Sometimes references will come up in conversation to players in different sports, singers, or other popular culture references, and most of the time they come up, I have no idea what's being talked about.

To give an idea of how bad my knowledge of these things is, I was talking with my mom once and accidentally mixed up Michael Jackson and Michael Jordan. While I have not done that since, I've been known not to have any idea who Madonna was (some sort of singer?) and who the heck the "Raiders" or the "49'ers" (aside from the gold rush prospectors, which I have a feeling was not what was being talked about) were.

How should I respond when these references come up? Do I just nod along, or do I ask who/what these things/people are? Up until now, I've just asked, and my friends are pretty cool with it and explain, but occasionally (when asking someone who isn't a close friend or something) I'll get a "you're such a nerd" smirk.

  • 5
    FWIW, I once confused Michael Jackson and Michael Jordan myself. Then made matters worse by asking which one of them was nicknamed "Magic" (Johnson).
    – Tom Au
    Aug 2 '17 at 10:44

Laugh at yourself a bit, but know that nobody else has the right to laugh at you.

I was exactly the same way back when I was your age (and still am, to some extent). My main issue was music; since my favorite genres were jazz and classic rock, I was fairly out of touch with the music of the time. I could tell you a lot about Dire Straits, for instance, but not much about Madonna (to use your example).

It took me a while to get used to this. I was happy in my little bubble of older and non-mainstream music, books and culture. I came to one realization, though: The only way to avoid this problem completely would be to change. And that's something you should never feel pressured to do.

It was around the time of this realization that I finally owned my lack of pop culture knowledge. If someone asked whether I had seen the latest Avengers movie, I'd shrug and say

Well, I'll be honest, modern superhero movies aren't my thing! How was it? I don't know much about the franchise.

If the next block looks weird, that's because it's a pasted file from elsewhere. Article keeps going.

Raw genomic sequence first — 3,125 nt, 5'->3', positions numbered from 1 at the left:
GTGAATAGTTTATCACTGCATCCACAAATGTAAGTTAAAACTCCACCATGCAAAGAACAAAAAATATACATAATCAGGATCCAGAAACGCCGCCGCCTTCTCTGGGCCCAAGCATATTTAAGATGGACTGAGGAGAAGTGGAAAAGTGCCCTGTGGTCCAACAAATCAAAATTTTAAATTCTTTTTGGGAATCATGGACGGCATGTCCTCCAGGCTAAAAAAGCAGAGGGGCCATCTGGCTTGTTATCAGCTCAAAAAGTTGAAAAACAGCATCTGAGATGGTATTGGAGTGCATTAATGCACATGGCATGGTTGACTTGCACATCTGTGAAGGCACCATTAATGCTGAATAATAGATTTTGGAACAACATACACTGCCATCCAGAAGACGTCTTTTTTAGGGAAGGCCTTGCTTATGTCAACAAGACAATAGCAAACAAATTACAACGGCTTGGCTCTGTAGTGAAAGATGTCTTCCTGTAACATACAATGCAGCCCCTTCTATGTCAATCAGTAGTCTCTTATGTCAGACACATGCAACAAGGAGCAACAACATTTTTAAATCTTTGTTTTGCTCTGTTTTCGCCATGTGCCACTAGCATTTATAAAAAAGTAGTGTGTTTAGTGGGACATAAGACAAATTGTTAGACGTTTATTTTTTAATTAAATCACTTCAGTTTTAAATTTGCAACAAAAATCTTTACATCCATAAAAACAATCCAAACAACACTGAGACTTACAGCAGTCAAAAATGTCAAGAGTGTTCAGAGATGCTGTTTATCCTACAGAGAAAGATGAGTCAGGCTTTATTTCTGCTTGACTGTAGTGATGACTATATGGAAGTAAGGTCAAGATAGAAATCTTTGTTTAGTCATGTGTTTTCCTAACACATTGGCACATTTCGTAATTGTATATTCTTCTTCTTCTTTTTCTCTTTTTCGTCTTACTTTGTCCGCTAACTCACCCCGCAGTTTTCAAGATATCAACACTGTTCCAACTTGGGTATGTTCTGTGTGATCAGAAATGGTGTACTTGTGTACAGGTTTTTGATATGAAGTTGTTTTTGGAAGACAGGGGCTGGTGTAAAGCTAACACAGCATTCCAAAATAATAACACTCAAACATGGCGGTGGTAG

If I was close with the person, sometimes we'd laugh, and then they'd tell me about the movie, which always ended well. It seemed to work even better if the person was passionate about the movie/song/etc. There were several important things:

  • I acknowledged that my expertise in the area was, to put it one way, lacking.
  • I took it in good spirits. Maybe others see this as embarrassing, but it's just a quirk of your life. It's humorous at times; laugh about it.
  • I showed that I cared. Obviously, you want to know about these popular culture references; demonstrate that my keeping the conversation going even when you choose to ask.

Dealing with mockery

I think you have two questions, to be honest:

  • How do I solve the problem of not knowing about the reference? (The practical problem)
  • How do I avoid being mocked for it? (The social problem)

I discussed the first one before; I'll talk about the second one now.

You mentioned that you've been in cases where you were mocked for being a "nerd". I sort of reappropriated that pejorative term and took pride in it, but you might not want to do so. If that's the case, I'll give you the following bit of advice:

Shrug it off.

I said before that you shouldn't be pressured to change. If someone thinks you're a worse person for not liking the "cool" bands or the "popular" movies, then they can, quite frankly, go jump in a lake. Either they accept you for being you, or they don't, and you can't change their minds. You shouldn't change just to fit in better; your true friends will accept you for who you are.

I say this to try to give you confidence. I have never been a very confident person; in high school, that was a major weakness for me. But I owned the label of a "nerd". I thought to myself, "The songs and movies and books I like are no less valid than the ones the next person likes." Other people might laugh, but they have no reason to do so. Your choices, your likes, your passions are just as valid as theirs.